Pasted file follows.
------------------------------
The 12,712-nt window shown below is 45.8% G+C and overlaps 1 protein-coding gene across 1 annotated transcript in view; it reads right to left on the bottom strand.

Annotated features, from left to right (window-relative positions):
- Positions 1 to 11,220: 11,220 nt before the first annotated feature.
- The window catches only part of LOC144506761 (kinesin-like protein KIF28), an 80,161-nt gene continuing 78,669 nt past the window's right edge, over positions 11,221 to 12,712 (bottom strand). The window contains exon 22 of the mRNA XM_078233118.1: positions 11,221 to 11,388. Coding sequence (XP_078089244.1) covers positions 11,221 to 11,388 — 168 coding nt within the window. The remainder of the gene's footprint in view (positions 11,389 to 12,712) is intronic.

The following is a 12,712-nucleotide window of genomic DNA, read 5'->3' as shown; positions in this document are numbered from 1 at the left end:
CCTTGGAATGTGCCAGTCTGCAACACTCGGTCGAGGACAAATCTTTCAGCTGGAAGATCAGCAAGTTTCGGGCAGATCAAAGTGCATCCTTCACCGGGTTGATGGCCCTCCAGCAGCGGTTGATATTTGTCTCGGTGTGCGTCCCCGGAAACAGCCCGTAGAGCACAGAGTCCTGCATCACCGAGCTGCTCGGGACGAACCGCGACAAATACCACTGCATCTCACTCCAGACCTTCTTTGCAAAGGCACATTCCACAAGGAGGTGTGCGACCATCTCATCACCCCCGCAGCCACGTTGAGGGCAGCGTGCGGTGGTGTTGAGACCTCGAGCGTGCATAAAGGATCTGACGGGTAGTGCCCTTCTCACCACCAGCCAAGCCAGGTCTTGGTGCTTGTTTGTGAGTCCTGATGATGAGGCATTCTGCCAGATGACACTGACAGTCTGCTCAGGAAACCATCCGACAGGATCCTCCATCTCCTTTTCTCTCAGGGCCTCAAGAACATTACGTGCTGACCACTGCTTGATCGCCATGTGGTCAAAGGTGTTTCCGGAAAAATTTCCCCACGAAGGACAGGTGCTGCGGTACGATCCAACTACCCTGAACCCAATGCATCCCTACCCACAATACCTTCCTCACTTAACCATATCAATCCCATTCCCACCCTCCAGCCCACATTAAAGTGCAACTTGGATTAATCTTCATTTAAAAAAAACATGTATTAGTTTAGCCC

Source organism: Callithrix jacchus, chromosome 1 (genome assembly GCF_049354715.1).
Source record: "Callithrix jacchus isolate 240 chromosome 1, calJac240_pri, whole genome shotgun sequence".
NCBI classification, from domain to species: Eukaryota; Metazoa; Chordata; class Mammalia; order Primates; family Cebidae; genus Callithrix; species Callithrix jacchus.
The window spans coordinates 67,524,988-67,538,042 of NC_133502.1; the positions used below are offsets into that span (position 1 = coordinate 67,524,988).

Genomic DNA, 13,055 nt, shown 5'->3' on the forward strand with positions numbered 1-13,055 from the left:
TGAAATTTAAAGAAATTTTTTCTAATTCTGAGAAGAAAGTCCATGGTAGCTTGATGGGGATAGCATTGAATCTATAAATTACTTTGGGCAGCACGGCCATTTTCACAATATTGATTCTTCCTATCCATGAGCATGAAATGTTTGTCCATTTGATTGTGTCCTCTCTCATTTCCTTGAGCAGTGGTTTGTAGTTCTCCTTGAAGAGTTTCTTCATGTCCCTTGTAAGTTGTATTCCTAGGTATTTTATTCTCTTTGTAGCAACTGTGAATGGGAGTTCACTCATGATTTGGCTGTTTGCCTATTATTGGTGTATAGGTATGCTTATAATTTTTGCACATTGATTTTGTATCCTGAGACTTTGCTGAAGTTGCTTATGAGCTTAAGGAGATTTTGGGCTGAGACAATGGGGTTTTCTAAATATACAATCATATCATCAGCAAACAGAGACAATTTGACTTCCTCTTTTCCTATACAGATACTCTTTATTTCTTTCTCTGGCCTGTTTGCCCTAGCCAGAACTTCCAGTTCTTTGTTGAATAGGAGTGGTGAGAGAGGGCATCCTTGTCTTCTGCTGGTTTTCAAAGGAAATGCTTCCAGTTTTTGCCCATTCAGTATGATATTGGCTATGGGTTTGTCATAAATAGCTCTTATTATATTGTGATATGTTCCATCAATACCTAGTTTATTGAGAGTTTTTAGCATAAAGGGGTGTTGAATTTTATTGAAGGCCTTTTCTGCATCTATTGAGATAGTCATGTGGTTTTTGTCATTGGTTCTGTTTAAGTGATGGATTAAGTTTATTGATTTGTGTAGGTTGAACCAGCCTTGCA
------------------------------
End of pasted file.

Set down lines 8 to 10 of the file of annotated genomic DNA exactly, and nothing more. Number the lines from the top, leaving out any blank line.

Source record: "Callithrix jacchus isolate 240 chromosome 1, calJac240_pri, whole genome shotgun sequence".
NCBI classification, from domain to species: Eukaryota; Metazoa; Chordata; class Mammalia; order Primates; family Cebidae; genus Callithrix; species Callithrix jacchus.
The window spans coordinates 67,524,988-67,538,042 of NC_133502.1; the positions used below are offsets into that span (position 1 = coordinate 67,524,988).